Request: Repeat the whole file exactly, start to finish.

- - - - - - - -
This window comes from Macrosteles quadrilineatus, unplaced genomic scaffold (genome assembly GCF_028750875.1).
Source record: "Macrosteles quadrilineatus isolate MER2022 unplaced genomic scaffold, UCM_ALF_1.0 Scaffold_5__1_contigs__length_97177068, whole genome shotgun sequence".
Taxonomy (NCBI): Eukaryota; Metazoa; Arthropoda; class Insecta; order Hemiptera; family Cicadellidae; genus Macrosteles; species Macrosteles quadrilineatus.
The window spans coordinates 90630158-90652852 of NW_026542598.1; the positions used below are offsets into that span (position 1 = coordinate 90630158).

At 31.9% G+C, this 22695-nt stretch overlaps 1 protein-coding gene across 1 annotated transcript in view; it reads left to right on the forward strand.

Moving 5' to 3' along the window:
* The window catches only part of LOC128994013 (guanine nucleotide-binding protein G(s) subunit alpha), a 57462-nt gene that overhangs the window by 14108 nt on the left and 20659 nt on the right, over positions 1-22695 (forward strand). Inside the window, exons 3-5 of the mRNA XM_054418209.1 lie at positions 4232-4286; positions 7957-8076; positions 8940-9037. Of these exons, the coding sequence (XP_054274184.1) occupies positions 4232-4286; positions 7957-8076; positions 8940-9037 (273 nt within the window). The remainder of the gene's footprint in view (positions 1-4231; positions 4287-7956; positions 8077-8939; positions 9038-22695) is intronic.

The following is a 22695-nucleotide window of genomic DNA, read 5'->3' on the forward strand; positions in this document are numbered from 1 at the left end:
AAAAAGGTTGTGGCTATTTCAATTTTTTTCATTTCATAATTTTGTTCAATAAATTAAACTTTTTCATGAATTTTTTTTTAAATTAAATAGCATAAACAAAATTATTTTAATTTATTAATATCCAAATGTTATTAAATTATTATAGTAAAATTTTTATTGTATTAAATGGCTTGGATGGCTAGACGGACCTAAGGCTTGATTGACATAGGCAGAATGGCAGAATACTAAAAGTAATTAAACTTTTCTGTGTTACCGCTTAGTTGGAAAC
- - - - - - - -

This window comes from Macrosteles quadrilineatus, unplaced genomic scaffold (genome assembly GCF_028750875.1).
Source record: "Macrosteles quadrilineatus isolate MER2022 unplaced genomic scaffold, UCM_ALF_1.0 Scaffold_5__1_contigs__length_97177068, whole genome shotgun sequence".
Taxonomy (NCBI): Eukaryota; Metazoa; Arthropoda; class Insecta; order Hemiptera; family Cicadellidae; genus Macrosteles; species Macrosteles quadrilineatus.
The window spans coordinates 90630158-90652852 of NW_026542598.1; the positions used below are offsets into that span (position 1 = coordinate 90630158).

At 31.9% G+C, this 22695-nt stretch overlaps 1 protein-coding gene across 1 annotated transcript in view; it reads left to right on the forward strand.

Moving 5' to 3' along the window:
* The window catches only part of LOC128994013 (guanine nucleotide-binding protein G(s) subunit alpha), a 57462-nt gene that overhangs the window by 14108 nt on the left and 20659 nt on the right, over positions 1-22695 (forward strand). Inside the window, exons 3-5 of the mRNA XM_054418209.1 lie at positions 4232-4286; positions 7957-8076; positions 8940-9037. Of these exons, the coding sequence (XP_054274184.1) occupies positions 4232-4286; positions 7957-8076; positions 8940-9037 (273 nt within the window). The remainder of the gene's footprint in view (positions 1-4231; positions 4287-7956; positions 8077-8939; positions 9038-22695) is intronic.

The following is a 22695-nucleotide window of genomic DNA, read 5'->3' on the forward strand; positions in this document are numbered from 1 at the left end:
AAAAAGGTTGTGGCTATTTCAATTTTTTTCATTTCATAATTTTGTTCAATAAATTAAACTTTTTCATGAATTTTTTTTTAAATTAAATAGCATAAACAAAATTATTTTAATTTATTAATATCCAAATGTTATTAAATTATTATAGTAAAATTTTTATTGTATTAAATGGCTTGGATGGCTAGACGGACCTAAGGCTTGATTGACATAGGCAGAATGGCAGAATACTAAAAGTAATTAAACTTTTCTGTGTTACCGCTTAGTTGGAAAC